Downward-facing dog (or adho mukha svanasana in sanskrit) is a yoga pose that stretches the whole length of your back, opens your chest, strengthens your shoulders and lengthens your hamstrings – in other words it’s a fab pose for working your whole body.
Downward dog features throughout a yoga class and is a semi inversion (an inversion means your head is below your heart).
We might take downward-facing dog at the beginning of class to help warm up our shoulders and the backs of the legs, but later it’ll also feature in the sun salute (surya namaskar) and can also be used as a resting pose between flowing sequences.
As I mentioned earlier, it’s great for stretching your back, and strengthening your upper body, but it’s also a really energising posture too.
While downward-facing dog has many benefits, take care with this one if you have high blood pressure. It can increase blood pressure in the upper body, so if you have high blood pressure, be sure to take plenty of breaks and come down onto the knees to rest.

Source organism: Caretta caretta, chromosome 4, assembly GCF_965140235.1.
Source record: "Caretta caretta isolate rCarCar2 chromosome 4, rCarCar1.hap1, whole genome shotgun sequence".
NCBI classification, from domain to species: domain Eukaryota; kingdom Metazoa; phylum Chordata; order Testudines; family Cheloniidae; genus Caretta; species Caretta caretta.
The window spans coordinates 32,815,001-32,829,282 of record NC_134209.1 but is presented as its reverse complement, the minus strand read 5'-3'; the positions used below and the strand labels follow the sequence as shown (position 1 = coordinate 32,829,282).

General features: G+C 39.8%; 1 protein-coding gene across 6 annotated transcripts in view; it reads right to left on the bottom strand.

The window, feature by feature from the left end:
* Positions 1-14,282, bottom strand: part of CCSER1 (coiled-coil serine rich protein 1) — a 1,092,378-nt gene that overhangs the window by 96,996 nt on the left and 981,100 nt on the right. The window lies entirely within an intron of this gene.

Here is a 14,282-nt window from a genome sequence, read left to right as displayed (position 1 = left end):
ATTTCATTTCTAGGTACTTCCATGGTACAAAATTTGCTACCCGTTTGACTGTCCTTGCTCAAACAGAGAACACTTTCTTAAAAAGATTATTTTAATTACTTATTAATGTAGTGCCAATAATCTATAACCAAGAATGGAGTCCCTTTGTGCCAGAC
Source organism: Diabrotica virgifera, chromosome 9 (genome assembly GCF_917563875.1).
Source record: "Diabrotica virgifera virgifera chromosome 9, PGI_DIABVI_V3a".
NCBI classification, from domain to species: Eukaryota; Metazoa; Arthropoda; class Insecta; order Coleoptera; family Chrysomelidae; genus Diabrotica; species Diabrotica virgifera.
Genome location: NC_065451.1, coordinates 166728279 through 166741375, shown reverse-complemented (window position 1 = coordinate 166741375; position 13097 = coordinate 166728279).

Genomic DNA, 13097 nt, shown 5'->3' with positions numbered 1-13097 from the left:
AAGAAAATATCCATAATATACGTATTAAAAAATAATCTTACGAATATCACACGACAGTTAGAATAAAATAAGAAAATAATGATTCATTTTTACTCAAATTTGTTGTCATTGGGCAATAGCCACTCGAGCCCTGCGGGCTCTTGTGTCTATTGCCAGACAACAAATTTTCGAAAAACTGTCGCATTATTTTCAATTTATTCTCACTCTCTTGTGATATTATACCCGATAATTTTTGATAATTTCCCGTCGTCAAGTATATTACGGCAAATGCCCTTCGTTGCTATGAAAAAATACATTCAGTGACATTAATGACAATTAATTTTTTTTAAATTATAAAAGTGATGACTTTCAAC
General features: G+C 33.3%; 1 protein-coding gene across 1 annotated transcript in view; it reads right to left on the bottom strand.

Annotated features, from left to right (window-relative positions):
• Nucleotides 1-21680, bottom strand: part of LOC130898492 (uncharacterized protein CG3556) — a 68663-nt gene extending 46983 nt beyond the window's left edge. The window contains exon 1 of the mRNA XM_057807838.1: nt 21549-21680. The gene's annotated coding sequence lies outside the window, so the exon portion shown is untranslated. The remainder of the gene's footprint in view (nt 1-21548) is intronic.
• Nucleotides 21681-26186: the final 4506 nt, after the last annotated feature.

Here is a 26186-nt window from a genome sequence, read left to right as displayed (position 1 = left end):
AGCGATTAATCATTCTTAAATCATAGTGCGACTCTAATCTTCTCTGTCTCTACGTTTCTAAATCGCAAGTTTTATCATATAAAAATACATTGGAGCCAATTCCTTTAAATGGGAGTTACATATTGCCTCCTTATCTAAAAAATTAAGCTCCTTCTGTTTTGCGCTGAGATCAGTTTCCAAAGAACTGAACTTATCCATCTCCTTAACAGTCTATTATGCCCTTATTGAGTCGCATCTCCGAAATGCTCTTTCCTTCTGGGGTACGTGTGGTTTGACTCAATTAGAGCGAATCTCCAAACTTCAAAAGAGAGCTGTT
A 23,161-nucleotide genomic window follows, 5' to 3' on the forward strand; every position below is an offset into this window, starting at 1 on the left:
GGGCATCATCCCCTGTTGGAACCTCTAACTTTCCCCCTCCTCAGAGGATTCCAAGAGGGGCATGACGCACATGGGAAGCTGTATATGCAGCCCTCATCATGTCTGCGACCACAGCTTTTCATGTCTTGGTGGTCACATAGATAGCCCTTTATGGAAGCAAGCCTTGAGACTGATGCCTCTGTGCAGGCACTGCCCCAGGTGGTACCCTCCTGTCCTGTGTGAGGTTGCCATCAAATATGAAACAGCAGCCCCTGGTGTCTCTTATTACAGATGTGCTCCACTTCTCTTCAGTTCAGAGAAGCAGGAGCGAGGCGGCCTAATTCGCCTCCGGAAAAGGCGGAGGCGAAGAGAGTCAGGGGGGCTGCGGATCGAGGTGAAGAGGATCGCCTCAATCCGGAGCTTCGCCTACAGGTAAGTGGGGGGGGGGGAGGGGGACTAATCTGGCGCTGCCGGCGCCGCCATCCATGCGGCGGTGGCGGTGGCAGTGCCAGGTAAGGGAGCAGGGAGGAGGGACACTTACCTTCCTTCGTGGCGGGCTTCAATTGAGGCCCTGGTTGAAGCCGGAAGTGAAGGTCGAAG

Another thing to be aware of is wrist injury. Downward-facing dog might be quite a painful pose for you if you've injured your wrist and you might instead prefer to take the forearms down onto the mat instead.
How to do downward facing dog
Start in plank pose, making sure your wrists are underneath your shoulders and your ankles are over the toes. While in plank, keep your hips in line with your shoulders so your bottom isn't sticking in the air!
Once you’re happy with your plank, use an exhale to lift your hips up towards the sky.
Tilt your pelvis up towards the ceiling and lengthen down through your hamstrings.
Spread your fingers, making sure your middle finger is facing towards the front (short edge of your mat).
Broaden across the shoulders, rotating the tops of your arms externally to keep space across the shoulders.
To come down, use an exhale to lower your knees back down to the mat.
If you feel quite tight in your hamstrings, downward-facing dog can feel really tricky. Remember the key is to lengthen through the spine in this pose. If your back is rounding and your hamstrings are tight, take a bend in the knees to help lengthen your spine.